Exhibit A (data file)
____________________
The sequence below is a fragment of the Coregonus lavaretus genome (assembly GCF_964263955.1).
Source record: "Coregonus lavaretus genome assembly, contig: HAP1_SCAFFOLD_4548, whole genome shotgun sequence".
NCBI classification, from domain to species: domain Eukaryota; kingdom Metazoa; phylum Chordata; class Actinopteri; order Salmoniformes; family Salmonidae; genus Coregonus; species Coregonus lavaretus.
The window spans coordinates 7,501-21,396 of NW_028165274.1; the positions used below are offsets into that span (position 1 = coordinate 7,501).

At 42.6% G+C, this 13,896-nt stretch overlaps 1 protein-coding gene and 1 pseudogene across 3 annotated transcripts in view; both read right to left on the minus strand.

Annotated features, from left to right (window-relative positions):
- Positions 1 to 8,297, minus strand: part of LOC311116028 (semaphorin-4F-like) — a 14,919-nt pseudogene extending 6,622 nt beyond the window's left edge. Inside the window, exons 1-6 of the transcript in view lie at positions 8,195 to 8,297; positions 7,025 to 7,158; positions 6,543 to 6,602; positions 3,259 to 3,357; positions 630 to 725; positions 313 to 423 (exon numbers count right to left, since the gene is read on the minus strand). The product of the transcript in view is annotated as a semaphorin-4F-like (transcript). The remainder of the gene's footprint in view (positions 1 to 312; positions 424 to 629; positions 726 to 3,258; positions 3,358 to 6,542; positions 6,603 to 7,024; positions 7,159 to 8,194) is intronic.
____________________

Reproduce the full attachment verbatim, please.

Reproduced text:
The sequence below is a fragment of the Coregonus lavaretus genome (assembly GCF_964263955.1).
Source record: "Coregonus lavaretus genome assembly, contig: HAP1_SCAFFOLD_4548, whole genome shotgun sequence".
NCBI classification, from domain to species: domain Eukaryota; kingdom Metazoa; phylum Chordata; class Actinopteri; order Salmoniformes; family Salmonidae; genus Coregonus; species Coregonus lavaretus.
The window spans coordinates 7,501-21,396 of NW_028165274.1; the positions used below are offsets into that span (position 1 = coordinate 7,501).

At 42.6% G+C, this 13,896-nt stretch overlaps 1 protein-coding gene and 1 pseudogene across 3 annotated transcripts in view; both read right to left on the minus strand.

Annotated features, from left to right (window-relative positions):
- Positions 1 to 8,297, minus strand: part of LOC311116028 (semaphorin-4F-like) — a 14,919-nt pseudogene extending 6,622 nt beyond the window's left edge. Inside the window, exons 1-6 of the transcript in view lie at positions 8,195 to 8,297; positions 7,025 to 7,158; positions 6,543 to 6,602; positions 3,259 to 3,357; positions 630 to 725; positions 313 to 423 (exon numbers count right to left, since the gene is read on the minus strand). The product of the transcript in view is annotated as a semaphorin-4F-like (transcript). The remainder of the gene's footprint in view (positions 1 to 312; positions 424 to 629; positions 726 to 3,258; positions 3,358 to 6,542; positions 6,603 to 7,024; positions 7,159 to 8,194) is intronic.